Cosmic Dawn (Magill's Literary Annual 1982)
As the Polish astronomer and theorist Nicholas Copernicus is given credit for having demonstrated that man’s home planet, Earth, does not have “center stage” in the solar system, so too should such latter day theorists as Eric Chaisson, author of Cosmic Dawn: The Origins of Matter and Life, be given credit for having taken the Copernican vision of man’s place in the universe one step further. Chaisson and other contemporary thinkers believe that the Earth not only is a vassal of the sun but also is little more than an obscure planet in a mediocre galaxy (the Milky Way) in an out-of-the-way nook at the outer fringes of the universe. Earth, in Chaisson’s view, would be absolutely banal to the point of insignificance if it were not home to one of the glories of the universe; namely, life.
By reading Chaisson, one is allowed to participate in the greatest events of all time, including the chaotic burst of energy that set the universe in motion. One sees stars born, then watches their solar engines glow, falter, and, after eons too mind-boggling to comprehend, die, their densities becoming so incredibly crushing that, upon occasion and for no reason yet known, black holes are created—the great “vacuum cleaners” of space, capable of drawing in galaxies and extinguishing their winking stars. It is an alien world of enormous distances, horrible explosions, massive clouds of matter, raging fires, colliding celestial bodies.
Like all readable writers dealing with this difficult subject, Chaisson forces his readers to rid themselves of those mental blinders which restrict imagination in order to see the grand happenings occurring throughout the eons since the big bang. What they get is a godlike view of everything known about the universe’s formation and development.
Chaisson reserves his greatest admiration for the way in which Earth was formed, beginning as a dust and debris-filled cloud and ending as a compact ball of matter having just the right ingredients necessary to support the first crude stirrings of life.
To the author, there was no “black magic” involved in the earth’s formation nor was there any in the evolution of life from primeval slime to human being. Rather, what occurred was a natural progression of events “whereby elementary building blocks of matter result from clashes among pockets of energetic radiation.”
Using the imagery of volcanic activity, Chaisson portrays the eruption of matter, the spewing forth of dust and rock which hurtled outward from the center of the primal blast at the beginning of time. As material traveled outward, its speed slowed, so that, in time, it cooled and joined with other clouds of matter to form huge clouds which, still later, would condense to form planets and stars.
Chaisson does a fine job of describing the emergence of living things from inorganic matter. Out of nucleic acids such as deoxyribonucleic acid (DNA), whose molecules line up to form the structure of all living creatures, life emerged several billion years ago. Nourished by solar energy, increasingly complex forms of life developed, beginning with the basic proteinold microspheres and ending with highly complex creatures such as the apes, the great cats, and, of course, man.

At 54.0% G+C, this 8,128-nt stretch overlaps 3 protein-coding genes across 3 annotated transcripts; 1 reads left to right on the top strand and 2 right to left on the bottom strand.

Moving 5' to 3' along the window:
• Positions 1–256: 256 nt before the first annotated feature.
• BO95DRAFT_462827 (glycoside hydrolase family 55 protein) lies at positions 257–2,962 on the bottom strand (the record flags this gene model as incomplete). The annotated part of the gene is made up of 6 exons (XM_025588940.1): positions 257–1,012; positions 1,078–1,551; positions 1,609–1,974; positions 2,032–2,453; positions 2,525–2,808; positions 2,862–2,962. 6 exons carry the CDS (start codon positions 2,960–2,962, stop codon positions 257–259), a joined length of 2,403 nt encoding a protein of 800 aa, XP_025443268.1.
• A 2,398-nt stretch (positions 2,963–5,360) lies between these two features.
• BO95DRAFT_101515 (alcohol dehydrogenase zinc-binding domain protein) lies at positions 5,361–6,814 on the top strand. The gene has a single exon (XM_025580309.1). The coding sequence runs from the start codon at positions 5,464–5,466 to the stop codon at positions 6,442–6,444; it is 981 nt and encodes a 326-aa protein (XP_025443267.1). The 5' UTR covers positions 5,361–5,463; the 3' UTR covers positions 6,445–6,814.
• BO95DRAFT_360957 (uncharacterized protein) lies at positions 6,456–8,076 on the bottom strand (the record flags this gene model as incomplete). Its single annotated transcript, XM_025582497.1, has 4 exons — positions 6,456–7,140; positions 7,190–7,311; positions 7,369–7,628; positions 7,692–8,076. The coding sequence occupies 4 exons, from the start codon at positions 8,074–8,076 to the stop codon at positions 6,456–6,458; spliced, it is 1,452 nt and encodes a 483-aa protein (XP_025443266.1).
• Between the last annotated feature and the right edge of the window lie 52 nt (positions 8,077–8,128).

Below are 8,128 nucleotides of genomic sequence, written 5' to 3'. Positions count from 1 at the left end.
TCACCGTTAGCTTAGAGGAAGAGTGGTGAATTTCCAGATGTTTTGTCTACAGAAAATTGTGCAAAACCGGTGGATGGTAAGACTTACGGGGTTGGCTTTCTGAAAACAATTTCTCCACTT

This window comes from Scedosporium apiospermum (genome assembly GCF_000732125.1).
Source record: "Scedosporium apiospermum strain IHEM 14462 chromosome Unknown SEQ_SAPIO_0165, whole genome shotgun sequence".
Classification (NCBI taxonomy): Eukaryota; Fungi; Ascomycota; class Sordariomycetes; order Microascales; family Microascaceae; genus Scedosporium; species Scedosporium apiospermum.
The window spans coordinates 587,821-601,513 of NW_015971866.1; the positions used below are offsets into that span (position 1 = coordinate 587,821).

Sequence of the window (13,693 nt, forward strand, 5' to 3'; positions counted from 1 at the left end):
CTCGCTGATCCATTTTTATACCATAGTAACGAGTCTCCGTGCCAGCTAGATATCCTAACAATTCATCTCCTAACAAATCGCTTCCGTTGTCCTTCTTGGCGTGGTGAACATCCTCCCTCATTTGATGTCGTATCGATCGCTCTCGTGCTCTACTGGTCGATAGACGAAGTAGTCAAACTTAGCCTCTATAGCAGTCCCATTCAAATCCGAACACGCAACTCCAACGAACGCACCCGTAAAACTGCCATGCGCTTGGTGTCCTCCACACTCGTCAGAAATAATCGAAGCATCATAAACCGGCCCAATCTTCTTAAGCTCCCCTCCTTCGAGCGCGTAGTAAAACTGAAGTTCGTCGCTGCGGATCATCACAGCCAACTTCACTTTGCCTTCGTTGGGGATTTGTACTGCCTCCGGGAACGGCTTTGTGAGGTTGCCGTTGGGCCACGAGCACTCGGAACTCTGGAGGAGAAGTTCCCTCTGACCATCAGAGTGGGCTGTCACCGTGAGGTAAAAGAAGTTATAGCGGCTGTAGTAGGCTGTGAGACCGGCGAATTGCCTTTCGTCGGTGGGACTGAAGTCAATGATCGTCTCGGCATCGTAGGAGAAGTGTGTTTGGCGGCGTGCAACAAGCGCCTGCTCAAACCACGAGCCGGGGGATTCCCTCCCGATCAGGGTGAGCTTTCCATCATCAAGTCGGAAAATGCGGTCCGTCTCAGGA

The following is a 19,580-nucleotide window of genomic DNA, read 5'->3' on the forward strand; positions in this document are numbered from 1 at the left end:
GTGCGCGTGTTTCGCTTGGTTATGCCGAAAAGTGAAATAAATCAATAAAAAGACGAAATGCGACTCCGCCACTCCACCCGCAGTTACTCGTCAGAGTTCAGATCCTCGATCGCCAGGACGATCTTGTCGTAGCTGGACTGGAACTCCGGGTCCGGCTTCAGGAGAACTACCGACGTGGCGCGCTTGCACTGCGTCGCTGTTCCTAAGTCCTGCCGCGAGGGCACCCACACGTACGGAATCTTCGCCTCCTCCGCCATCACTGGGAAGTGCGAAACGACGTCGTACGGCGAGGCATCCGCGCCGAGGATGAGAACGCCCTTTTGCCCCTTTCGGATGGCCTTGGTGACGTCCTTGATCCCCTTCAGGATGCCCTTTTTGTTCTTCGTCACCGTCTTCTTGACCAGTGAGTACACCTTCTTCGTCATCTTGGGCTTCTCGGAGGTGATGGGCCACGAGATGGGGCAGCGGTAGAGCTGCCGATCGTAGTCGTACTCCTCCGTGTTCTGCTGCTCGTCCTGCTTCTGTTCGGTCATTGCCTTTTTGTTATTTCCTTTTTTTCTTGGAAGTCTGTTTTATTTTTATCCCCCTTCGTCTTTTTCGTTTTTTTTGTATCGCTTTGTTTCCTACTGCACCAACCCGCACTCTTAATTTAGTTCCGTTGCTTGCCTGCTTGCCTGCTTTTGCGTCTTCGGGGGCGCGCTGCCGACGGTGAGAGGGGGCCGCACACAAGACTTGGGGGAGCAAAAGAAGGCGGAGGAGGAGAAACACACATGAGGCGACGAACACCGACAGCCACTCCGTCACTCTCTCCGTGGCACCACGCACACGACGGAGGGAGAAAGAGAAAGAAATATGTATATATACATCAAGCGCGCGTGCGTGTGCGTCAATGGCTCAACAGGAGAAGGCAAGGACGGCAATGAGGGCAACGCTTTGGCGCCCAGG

As the author sees it, the capacity of living things to adapt to adverse circumstances is what saved life from dying out during its early period. Just as people have the capacity to deal successfully with new and often challenging circumstances, so did the forms of life that evolved from the one-celled organisms.
Natural selection was at work from the start, since the one-celled creatures learned to make full use of the sun, becoming more efficient as they became more complex. Creatures living in the warm soup of ancient seas, because they negotiated dangerous situations at every turn, developed in various ways, each trying to adapt in its own way. Some developed intriguing ways of luring prey while others evolved ways of meeting the threats of predators through camouflage, body shape, or menacing gestures. Over the millenia, sea creatures devised ever more efficient gills, fins, directional and warning systems, and streamlining. Those which did not adapt quickly enough did not survive. Some, of course, made the leap from ocean-dwelling to land-dwelling, and in so doing assured that the land would sport the diversity of creatures found for so many millions of years beneath the seas.
All of this, to be sure, is old hat; many scientists have said as much for years. Yet Chaisson tells the story of evolution with such verve and vigor that it is somehow fresh and inspirational. The story of life emanating from primeval ooze and changing in form and complexity is only part of...
(The entire section is 1958 words.)
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